Thailand: Banks will adjust rate gradually to assist vulnerable customers, SMEs

The Thai Bankers’ Association vowed to adjust the interest rate gradually in a bid to minimise the impact on vulnerable customers and small and medium enterprises (SMEs) after the Monetary Policy Committee (MPC) decided on Wednesday to raise the policy rate by 25 basis points to 0.75 per cent.

The MPC decided on the rate rise after believing a loose monetary policy is less necessary to support the economy amid the Covid-19 crisis as the economy is likely to recover thanks to an increase in foreign visitors.

Association chairman Payong Srivanich said on Wednesday evening that banks would proceed with the rate adjustment gradually to ensure vulnerable customers and SMEs who have yet to fully recover from the impact of the pandemic and energy price crisis can continue to operate their businesses smoothly.

Banks will continue rolling out long-term debt-restructuring measures for customers to counter NPLs (non-performing loan) until the end of next year, when the economy is expected to bounce back, Payong said.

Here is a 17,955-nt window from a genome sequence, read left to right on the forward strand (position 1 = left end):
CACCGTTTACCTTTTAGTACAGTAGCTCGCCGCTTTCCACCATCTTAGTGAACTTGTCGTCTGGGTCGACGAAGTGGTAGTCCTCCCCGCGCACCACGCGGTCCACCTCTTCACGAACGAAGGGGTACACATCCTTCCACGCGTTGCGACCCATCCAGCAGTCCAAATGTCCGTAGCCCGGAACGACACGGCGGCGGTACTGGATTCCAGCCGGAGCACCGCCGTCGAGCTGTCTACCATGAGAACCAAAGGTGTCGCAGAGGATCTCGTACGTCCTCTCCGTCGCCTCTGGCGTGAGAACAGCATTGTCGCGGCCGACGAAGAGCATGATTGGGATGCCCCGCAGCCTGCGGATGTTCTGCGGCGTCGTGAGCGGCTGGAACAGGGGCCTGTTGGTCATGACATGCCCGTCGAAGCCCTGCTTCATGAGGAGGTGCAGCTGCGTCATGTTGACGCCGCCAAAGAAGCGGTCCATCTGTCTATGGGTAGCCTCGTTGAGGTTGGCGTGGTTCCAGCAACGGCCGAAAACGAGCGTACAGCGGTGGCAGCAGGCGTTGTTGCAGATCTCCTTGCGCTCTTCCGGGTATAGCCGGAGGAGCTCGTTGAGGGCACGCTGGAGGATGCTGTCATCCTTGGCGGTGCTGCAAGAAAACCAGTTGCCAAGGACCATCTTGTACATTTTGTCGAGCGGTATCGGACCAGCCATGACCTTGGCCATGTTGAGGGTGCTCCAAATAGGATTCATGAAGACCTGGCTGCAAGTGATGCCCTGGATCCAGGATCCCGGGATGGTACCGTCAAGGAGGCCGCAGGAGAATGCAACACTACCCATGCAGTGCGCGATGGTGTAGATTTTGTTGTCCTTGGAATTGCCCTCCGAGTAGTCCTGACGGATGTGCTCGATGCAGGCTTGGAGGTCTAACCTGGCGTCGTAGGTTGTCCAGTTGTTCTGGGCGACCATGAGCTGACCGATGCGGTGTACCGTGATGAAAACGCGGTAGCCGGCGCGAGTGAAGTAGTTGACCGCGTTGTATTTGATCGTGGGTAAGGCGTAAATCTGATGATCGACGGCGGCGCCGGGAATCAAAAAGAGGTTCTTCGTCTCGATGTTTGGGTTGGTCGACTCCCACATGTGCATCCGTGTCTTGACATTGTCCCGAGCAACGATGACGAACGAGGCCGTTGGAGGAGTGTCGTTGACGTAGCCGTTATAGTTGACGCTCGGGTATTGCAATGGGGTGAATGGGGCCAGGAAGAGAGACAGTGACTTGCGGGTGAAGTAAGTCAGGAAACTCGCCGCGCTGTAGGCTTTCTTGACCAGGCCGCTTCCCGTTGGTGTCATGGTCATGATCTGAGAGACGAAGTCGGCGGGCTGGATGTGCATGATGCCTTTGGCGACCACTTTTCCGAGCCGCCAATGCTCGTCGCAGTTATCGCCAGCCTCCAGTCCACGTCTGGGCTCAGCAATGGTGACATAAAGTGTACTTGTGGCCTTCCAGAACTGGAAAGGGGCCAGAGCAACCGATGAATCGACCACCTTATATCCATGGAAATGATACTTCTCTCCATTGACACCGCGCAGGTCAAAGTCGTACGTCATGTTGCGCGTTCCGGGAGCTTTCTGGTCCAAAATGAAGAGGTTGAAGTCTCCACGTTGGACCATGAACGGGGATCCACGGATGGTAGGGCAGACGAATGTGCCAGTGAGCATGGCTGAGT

Individual customers will not be affected much by the rate adjustment as most have been granted fixed interest rates, including for hire-purchase loans, credit cards, and personal loans, he pointed out.

Banks will adjust rate gradually to assist vulnerable customers, SMEs

Meanwhile, most housing loan customers, who are on floating rates such as MLR (minimum loan rate) or MRR (minimum retail rate), already have fixed monthly payments, so the impact of a rate adjustment would be minimal, he said.

The association and member banks will monitor the situation closely and provide suitable aid to customers to prevent the NPL cliff phenomenon, or a situation where a big amount of debt defaults occur in a very short time, forming a cliff of non-performing loans, Payong said.

The association also reported that as of May 2022, customers who have applied for debt restructuring programmes due to the impact of Covid-19 have dropped to 1.6 million accounts amounting to 2 trillion baht of debts, from 6.1 million accounts or 4.2 trillion baht of debts recorded in July 2020.


Published : August 11, 2022